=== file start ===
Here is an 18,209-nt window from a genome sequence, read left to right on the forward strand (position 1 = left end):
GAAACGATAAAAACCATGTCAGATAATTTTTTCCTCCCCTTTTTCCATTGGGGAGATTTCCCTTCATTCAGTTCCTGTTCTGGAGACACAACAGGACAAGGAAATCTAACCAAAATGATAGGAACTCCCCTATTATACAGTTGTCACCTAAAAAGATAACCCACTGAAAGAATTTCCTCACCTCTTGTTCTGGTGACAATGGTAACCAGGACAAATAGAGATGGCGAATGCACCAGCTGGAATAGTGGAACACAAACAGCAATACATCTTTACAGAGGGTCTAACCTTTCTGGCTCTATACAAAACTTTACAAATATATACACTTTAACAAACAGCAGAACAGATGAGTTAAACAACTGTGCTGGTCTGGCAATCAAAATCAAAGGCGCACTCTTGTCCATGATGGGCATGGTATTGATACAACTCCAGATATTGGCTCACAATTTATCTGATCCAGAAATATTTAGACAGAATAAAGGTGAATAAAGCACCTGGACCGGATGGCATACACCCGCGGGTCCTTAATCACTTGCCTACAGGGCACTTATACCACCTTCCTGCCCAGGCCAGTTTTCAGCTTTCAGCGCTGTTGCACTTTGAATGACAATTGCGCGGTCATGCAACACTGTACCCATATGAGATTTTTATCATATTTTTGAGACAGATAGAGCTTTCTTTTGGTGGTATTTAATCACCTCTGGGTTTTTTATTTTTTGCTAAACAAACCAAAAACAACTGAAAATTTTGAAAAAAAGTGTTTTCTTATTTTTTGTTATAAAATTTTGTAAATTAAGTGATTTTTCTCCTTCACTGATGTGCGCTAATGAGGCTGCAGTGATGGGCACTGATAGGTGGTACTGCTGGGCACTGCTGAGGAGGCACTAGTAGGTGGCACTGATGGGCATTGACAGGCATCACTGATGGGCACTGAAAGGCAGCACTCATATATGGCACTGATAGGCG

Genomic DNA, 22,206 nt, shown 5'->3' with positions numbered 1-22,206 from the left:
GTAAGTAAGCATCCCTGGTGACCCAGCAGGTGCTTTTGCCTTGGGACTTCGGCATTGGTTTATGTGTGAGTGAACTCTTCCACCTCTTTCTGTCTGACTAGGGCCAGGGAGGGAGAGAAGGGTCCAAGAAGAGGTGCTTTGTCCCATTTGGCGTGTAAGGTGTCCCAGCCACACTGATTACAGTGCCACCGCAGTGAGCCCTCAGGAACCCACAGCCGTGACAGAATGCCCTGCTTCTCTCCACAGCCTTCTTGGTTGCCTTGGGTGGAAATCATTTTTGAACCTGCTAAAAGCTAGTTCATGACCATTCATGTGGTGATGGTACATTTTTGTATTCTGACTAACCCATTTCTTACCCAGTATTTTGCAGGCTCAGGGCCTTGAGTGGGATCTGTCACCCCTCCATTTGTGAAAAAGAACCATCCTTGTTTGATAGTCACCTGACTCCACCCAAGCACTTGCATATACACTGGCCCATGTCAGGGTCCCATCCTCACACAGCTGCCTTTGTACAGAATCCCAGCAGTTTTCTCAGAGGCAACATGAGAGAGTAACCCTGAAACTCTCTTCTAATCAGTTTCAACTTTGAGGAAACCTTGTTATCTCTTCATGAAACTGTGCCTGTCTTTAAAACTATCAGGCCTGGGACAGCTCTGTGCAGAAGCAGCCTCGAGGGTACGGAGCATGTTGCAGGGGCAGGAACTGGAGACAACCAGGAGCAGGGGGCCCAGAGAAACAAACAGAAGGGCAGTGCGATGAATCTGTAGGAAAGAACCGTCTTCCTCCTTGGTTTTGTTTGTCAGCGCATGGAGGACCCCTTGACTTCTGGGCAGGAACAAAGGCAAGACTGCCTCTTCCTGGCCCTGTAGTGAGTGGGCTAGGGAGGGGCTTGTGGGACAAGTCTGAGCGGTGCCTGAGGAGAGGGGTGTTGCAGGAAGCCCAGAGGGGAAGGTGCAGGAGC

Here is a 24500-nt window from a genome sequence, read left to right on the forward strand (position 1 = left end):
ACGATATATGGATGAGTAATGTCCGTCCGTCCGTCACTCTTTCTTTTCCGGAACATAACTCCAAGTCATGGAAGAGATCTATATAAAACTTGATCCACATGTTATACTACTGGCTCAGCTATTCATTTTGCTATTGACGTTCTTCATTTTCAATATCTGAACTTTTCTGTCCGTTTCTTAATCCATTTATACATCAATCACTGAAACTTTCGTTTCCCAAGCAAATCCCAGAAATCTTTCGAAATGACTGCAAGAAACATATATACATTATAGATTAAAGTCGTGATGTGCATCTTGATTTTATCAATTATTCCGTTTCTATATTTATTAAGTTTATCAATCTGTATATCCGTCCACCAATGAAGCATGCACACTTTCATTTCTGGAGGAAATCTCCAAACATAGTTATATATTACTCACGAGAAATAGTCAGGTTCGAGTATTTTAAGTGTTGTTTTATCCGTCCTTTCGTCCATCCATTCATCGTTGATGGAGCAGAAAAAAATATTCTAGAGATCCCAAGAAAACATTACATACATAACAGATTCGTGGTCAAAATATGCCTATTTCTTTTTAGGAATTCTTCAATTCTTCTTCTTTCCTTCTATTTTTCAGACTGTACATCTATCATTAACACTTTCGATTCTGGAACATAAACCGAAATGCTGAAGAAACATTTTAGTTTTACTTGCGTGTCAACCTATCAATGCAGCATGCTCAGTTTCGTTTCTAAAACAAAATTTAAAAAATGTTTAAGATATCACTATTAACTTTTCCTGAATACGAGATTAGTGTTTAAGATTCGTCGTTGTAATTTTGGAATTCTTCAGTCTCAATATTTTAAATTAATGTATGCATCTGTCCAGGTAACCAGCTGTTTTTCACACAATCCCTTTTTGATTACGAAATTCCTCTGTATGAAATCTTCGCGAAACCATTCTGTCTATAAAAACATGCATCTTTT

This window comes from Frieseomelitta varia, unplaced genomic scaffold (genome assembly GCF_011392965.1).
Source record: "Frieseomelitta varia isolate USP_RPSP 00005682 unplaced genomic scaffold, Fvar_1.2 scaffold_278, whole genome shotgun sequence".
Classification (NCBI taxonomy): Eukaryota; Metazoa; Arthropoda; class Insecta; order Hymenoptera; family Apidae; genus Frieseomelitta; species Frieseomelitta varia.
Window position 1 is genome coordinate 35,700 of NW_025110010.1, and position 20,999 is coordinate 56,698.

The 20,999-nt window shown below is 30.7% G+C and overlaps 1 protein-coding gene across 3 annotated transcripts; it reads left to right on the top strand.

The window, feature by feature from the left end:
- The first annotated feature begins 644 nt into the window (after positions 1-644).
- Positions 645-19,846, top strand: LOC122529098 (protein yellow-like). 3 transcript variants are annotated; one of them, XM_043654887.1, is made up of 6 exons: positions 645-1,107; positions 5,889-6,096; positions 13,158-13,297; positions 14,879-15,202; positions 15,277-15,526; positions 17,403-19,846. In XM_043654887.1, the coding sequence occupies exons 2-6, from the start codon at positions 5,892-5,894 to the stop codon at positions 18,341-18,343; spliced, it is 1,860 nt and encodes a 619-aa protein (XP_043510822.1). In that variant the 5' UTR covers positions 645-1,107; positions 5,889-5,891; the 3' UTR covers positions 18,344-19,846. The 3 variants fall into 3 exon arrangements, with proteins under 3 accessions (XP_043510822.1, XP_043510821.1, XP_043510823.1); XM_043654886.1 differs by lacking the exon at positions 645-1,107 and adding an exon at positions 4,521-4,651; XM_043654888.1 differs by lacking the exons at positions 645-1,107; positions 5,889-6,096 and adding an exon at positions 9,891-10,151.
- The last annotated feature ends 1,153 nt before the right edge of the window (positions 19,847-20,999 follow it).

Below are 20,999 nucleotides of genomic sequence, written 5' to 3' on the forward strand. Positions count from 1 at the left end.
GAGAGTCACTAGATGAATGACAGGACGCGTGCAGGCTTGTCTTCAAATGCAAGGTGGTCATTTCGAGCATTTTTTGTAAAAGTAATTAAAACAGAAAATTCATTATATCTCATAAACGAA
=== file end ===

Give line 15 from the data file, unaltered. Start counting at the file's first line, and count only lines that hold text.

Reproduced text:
- The last annotated feature ends 1,153 nt before the right edge of the window (positions 19,847-20,999 follow it).